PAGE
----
What? This does not fit the narrative: that May has suffered an epic humiliation; that an expected landslide majority has turned out to be an overall loss of seats; that she called an unnecessary election that’s cost her a Commons majority; that the unelectable Jeremy Corbyn is being paraded around like he’s the winner.

All of these things are true. But when she goes to Brussels to start the Brexit negotiations, far from the laughing stock of Europe some on this side of the Channel are trying to portray her as, she can hold her head high because she actually has electoral clout that most of her EU counterparts could only dream of.

I have compiled a league table of European Council members (excluding the Presidents of the Council and Commission who are not elected by the general public). In their most recent open elections, Theresa May’s 42.4% share of the vote actually puts her in fifth place of the 28 leaders. (I’m excluding runoff rounds for the four directly elected Presidents as this would distort the results; including them would push her down to a still impressive ninth place.)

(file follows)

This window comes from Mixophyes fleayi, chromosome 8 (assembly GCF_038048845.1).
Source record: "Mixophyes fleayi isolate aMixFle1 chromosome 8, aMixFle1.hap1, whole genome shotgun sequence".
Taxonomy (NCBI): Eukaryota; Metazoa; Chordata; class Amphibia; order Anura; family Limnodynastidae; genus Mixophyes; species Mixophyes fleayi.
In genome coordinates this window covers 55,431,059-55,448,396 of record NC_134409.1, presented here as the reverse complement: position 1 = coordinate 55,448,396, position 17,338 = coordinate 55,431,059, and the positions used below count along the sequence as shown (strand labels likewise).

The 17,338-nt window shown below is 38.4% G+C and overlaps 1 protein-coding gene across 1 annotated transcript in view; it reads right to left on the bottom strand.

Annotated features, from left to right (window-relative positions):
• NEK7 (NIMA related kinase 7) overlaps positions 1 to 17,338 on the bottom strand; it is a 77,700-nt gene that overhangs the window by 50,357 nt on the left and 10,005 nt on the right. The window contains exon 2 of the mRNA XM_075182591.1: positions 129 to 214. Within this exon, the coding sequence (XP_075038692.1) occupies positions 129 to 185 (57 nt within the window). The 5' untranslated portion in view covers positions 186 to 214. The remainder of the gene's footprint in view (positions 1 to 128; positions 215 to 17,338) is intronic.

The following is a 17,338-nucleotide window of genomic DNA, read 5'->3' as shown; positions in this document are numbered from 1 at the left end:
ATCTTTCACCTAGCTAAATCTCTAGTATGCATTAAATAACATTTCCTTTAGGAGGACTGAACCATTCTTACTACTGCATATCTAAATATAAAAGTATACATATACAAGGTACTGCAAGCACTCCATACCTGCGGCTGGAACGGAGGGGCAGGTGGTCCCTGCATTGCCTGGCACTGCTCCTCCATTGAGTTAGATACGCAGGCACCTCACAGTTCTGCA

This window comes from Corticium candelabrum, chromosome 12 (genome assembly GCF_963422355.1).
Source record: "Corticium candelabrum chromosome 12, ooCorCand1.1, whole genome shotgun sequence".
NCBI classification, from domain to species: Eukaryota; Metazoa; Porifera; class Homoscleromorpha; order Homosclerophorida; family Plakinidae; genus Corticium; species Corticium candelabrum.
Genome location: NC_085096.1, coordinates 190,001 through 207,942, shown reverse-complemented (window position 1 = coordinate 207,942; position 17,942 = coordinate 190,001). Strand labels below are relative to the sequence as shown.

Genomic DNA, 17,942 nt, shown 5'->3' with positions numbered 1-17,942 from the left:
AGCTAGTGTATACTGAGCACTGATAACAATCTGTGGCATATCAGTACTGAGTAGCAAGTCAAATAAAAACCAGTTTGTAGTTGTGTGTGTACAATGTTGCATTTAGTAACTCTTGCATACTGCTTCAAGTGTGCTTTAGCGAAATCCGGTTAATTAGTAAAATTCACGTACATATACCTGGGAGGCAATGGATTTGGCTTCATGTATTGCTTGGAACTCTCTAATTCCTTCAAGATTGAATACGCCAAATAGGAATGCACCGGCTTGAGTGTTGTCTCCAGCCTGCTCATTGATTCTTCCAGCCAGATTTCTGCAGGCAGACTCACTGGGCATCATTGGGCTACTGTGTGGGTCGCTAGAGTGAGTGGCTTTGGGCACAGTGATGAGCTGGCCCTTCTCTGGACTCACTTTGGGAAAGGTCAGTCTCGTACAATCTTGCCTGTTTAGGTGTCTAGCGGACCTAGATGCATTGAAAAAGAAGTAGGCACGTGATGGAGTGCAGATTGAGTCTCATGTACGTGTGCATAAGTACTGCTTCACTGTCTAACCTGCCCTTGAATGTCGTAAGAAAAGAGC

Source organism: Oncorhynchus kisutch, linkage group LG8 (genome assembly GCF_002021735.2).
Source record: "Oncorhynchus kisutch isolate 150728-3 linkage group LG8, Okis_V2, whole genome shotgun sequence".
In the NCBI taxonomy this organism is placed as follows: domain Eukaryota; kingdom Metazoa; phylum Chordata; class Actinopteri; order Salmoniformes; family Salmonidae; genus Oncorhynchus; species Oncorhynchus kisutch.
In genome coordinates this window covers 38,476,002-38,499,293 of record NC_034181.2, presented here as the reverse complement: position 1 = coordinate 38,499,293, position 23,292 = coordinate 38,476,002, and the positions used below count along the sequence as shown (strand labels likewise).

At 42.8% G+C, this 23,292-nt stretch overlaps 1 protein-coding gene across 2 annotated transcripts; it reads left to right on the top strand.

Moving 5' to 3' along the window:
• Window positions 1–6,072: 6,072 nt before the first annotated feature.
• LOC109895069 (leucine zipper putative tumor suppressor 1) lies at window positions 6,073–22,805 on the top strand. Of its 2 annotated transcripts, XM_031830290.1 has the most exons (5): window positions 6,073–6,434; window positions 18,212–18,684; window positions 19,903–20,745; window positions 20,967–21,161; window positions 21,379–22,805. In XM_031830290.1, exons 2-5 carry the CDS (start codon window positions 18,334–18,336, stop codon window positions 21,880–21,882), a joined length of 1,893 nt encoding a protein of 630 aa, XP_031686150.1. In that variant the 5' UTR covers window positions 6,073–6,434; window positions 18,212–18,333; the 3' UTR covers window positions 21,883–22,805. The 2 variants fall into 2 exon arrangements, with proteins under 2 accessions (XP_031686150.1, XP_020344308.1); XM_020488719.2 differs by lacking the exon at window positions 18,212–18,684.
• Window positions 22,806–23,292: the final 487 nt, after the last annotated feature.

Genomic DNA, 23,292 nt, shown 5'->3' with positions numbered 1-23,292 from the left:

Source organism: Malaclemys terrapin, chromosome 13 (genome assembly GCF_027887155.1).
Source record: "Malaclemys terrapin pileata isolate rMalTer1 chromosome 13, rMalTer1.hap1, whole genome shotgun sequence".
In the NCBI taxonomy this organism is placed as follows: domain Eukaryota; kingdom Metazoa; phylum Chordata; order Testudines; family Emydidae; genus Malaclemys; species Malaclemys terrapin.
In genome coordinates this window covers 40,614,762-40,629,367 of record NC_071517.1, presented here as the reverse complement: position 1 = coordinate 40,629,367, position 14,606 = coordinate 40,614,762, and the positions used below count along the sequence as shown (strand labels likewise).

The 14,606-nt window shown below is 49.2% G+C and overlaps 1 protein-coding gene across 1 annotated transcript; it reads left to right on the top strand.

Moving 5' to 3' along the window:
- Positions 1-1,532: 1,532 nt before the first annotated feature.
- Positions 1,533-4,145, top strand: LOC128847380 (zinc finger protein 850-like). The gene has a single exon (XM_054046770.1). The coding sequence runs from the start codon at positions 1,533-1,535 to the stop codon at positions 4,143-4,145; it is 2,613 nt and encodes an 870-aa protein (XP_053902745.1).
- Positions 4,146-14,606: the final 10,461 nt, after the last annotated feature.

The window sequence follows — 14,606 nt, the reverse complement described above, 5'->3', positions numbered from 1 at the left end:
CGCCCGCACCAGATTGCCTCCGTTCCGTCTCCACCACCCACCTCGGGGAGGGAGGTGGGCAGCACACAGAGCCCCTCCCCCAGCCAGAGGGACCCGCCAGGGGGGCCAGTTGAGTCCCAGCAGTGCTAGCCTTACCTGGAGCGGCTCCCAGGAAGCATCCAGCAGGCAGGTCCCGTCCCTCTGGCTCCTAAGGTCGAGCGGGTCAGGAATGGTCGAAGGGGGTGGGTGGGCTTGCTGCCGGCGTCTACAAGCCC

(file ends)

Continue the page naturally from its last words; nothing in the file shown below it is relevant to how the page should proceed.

Four of her counterparts have never faced the electorate as leaders. Seven did not even top the polls in their most recent elections. (Three of them came third!) In fact only three of the 24 Parliamentary systems have a single party with a majority of the seats. Seven seats short of an overall majority, May’s is the sixth strongest Parliamentary position of the 24.

There was much mirth at Merkel’s congratulatory phone call to the PM on Sunday, as though it was a mocking gesture. Merkel is in no position to laugh – she actually has a smaller vote share than May and is stuck in a grand coalition with the main opposition party as she is five seats short of a majority. (Probably not a viable option in Britain.)

If you compare her result against Council members’ best ever results, May still comes a very impressive seventh place in my league table. Not bad for an electoral albatross.

Look at the data in full here.